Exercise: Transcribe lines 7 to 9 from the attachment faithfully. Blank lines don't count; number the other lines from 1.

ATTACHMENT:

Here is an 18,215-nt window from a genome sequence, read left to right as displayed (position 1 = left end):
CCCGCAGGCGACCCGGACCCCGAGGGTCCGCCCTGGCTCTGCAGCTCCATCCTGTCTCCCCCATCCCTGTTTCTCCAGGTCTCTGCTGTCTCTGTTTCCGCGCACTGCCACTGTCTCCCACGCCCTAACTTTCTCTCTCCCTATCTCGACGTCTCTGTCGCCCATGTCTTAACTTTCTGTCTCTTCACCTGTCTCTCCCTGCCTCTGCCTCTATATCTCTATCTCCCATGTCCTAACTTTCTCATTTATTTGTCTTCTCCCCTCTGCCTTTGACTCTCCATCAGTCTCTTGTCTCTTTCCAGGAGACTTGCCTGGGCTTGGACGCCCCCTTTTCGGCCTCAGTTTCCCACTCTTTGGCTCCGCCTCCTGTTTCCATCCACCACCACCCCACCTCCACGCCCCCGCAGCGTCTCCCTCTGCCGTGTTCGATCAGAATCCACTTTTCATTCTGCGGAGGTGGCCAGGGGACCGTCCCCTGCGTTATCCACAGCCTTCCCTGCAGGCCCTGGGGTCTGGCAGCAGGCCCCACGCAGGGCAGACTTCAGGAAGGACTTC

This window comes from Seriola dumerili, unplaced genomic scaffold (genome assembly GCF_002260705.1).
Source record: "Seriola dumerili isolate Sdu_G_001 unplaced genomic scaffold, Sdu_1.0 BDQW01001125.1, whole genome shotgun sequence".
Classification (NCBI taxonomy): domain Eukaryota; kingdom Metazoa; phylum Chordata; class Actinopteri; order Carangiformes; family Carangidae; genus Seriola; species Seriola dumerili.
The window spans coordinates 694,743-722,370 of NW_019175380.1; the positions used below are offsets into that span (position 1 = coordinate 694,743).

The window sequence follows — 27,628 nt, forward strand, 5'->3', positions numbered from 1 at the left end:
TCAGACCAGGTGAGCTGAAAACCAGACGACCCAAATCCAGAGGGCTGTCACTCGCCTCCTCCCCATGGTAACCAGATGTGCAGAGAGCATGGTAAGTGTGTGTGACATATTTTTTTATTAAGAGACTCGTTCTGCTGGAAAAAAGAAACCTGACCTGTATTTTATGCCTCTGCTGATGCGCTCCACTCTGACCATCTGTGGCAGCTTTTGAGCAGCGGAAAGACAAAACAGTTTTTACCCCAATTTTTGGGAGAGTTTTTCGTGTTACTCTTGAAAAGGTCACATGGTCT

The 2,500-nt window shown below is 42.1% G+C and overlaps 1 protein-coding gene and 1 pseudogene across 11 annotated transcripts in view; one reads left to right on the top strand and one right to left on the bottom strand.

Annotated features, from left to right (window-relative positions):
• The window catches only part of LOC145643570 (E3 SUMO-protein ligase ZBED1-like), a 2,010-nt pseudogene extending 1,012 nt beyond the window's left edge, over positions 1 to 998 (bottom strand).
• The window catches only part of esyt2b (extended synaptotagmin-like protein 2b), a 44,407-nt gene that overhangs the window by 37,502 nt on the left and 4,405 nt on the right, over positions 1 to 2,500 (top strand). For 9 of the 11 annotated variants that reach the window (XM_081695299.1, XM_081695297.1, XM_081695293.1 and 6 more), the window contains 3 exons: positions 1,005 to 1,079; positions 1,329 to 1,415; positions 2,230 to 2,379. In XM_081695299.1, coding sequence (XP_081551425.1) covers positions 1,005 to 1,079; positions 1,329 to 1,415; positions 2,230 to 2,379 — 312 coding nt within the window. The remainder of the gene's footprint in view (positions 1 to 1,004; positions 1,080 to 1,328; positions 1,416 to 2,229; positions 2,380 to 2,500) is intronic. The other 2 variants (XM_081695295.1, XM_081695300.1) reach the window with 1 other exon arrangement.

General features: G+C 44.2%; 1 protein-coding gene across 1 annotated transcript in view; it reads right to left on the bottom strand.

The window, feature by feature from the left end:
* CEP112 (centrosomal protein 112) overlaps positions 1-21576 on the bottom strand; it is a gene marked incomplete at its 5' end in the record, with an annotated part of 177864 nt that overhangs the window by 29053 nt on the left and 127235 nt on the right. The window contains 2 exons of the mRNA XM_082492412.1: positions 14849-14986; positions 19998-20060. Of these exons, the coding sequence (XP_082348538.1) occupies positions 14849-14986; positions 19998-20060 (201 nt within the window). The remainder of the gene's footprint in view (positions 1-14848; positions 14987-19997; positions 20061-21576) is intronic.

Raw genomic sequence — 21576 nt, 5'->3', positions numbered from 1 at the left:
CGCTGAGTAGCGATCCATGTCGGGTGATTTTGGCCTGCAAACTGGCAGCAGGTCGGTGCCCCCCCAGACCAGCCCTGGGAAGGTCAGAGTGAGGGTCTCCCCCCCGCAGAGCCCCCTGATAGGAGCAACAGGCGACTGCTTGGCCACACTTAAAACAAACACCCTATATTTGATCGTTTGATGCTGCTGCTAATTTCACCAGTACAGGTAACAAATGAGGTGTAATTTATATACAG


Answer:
The window sequence follows — 27,628 nt, forward strand, 5'->3', positions numbered from 1 at the left end:
TCAGACCAGGTGAGCTGAAAACCAGACGACCCAAATCCAGAGGGCTGTCACTCGCCTCCTCCCCATGGTAACCAGATGTGCAGAGAGCATGGTAAGTGTGTGTGACATATTTTTTTATTAAGAGACTCGTTCTGCTGGAAAAAAGAAACCTGACCTGTATTTTATGCCTCTGCTGATGCGCTCCACTCTGACCATCTGTGGCAGCTTTTGAGCAGCGGAAAGACAAAACAGTTTTTACCCCAATTTTTGGGAGAGTTTTTCGTGTTACTCTTGAAAAGGTCACATGGTCT

The 2,500-nt window shown below is 42.1% G+C and overlaps 1 protein-coding gene and 1 pseudogene across 11 annotated transcripts in view; one reads left to right on the top strand and one right to left on the bottom strand.